2. Young adults may have long-term Kovid-19 complications. Many young, healthy people have turned to coronovirus.
  3. Young adults can be easy transmitters of coronaviruses. Several states recently reported spikes in young people with Kovid-19.
  4. Young adults may succumb to their strong immune system. Doctors have seen some young, already healthy patients suffering from the Kovid-19 cytokine storm. It basically occurs when someone’s immune system runs out – potentially severe inflammation or other serious symptoms.
Send your questions here. Are you a health care worker fighting Kovid-19? Message us on WhatsApp about the challenges you face: +1 347-322-0415.

What’s important today

The weekly average of Kovid-19 deaths in the US is the lowest point in six months

A seven-day average of New Kovid-19 deaths in the United States hit the lowest mark since October 2020, a CNN analysis of Thursday’s data from Johns Hopkins University. As of Wednesday, there were 684 deaths, down about 80% since January. The decline is at least partly due to vaccination, Experts said.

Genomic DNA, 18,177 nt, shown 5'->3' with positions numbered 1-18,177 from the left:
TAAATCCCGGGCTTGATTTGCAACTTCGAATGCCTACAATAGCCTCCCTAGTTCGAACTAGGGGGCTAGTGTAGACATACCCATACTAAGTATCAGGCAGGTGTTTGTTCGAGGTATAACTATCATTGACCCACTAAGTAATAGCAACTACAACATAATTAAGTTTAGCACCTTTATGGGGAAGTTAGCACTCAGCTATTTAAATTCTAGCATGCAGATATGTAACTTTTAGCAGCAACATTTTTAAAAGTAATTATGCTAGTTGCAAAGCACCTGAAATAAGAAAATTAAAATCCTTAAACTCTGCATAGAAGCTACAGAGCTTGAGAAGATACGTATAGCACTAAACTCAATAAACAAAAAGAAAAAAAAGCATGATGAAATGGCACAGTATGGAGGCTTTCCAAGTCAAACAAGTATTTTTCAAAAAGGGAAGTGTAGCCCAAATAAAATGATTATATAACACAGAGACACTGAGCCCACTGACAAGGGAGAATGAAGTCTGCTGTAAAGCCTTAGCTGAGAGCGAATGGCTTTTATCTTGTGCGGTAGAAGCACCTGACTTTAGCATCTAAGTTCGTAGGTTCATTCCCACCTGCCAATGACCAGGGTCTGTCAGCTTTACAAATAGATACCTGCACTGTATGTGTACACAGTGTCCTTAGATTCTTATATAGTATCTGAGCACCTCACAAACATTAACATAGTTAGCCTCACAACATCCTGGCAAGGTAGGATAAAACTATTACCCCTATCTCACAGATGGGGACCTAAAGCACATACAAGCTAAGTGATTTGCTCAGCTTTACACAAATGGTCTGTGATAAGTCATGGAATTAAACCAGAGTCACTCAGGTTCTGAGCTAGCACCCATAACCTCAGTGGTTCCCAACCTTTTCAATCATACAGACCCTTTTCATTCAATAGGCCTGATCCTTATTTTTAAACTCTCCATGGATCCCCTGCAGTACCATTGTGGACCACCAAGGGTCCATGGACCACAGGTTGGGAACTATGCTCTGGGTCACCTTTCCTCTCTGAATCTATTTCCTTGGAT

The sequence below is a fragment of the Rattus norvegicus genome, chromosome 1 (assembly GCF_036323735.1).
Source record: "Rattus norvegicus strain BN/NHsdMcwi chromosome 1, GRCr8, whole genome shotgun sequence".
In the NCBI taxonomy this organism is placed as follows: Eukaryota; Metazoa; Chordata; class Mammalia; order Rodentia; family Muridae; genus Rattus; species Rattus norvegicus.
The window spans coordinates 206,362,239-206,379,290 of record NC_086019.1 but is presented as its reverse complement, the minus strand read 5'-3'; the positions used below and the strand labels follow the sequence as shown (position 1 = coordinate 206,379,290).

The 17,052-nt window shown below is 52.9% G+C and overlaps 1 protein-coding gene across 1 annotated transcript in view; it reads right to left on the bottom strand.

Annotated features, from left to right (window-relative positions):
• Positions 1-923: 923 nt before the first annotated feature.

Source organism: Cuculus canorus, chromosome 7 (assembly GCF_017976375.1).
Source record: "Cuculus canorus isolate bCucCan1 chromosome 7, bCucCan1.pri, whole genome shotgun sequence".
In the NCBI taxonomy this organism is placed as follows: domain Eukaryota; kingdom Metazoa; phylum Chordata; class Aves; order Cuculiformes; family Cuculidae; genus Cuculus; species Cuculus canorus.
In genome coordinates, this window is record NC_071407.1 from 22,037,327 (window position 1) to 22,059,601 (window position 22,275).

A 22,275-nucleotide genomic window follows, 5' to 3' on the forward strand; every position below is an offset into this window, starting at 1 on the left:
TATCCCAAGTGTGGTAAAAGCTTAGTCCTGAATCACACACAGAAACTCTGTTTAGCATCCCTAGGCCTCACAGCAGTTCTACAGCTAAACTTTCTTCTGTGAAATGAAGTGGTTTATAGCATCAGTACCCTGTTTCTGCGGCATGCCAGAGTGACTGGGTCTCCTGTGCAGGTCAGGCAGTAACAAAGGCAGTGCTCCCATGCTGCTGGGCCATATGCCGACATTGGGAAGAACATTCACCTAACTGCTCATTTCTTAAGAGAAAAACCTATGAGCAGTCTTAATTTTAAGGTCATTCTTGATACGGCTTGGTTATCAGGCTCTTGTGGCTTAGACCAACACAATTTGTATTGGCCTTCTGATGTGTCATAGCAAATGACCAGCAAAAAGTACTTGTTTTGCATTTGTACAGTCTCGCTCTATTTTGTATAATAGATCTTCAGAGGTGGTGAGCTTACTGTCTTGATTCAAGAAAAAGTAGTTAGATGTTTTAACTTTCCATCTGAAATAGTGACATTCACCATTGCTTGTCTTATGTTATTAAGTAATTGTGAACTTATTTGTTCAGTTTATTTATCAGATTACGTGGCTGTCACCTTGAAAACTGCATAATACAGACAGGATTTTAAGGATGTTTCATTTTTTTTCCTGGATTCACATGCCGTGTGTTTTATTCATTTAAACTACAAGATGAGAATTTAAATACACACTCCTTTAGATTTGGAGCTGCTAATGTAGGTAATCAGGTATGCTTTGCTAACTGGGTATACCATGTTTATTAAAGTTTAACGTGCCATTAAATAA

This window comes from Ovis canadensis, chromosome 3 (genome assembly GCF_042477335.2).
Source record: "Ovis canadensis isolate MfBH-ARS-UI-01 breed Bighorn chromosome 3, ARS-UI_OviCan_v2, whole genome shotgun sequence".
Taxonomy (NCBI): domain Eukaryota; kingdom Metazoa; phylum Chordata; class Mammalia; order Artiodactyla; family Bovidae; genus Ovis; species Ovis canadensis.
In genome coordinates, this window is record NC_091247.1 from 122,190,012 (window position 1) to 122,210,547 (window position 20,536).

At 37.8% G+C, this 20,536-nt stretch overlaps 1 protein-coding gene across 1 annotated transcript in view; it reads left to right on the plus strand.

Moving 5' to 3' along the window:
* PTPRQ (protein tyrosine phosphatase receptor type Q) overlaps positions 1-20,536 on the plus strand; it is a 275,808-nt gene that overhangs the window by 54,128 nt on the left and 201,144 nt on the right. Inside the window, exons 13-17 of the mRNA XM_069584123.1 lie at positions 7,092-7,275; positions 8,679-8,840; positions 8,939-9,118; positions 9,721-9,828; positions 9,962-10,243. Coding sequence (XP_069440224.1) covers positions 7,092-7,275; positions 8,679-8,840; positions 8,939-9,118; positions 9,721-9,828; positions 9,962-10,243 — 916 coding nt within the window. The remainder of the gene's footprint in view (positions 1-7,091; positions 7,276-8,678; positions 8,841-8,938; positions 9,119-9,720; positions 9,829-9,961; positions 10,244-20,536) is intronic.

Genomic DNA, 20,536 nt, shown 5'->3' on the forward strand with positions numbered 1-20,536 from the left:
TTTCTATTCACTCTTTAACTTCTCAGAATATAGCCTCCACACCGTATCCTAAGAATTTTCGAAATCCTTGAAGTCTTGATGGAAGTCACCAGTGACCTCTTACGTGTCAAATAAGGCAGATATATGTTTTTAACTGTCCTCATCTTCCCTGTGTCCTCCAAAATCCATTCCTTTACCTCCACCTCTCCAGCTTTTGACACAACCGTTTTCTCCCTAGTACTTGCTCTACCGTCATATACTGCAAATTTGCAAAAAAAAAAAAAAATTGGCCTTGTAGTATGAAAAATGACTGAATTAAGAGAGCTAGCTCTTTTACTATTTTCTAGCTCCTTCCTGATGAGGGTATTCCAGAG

Still, experts warn that to defeat the epidemic, more Americans need to be vaccinated, especially young people, some of whom are still hesitant or may think they need as much to fear the virus Is not.

The coup and Kovid’s double crises could push half of Myanmar’s population into poverty, the UN warns

According to a United Nations report, nearly half of Myanmar’s population could be forced into poverty by the end of the year as the bloody military coup and the double whammy of the Kovid-19 epidemic are on the verge of economic collapse. Helen Regan Report

Rising food costs, significant loss of income and wages, deterioration of basic services such as banking and health care, and an inadequate social safety net are likely to push millions of already vulnerable people below the poverty line – those women And the strongest shock among children.

US regulators will not release the AstraZeneca vaccine until they become safe and effective.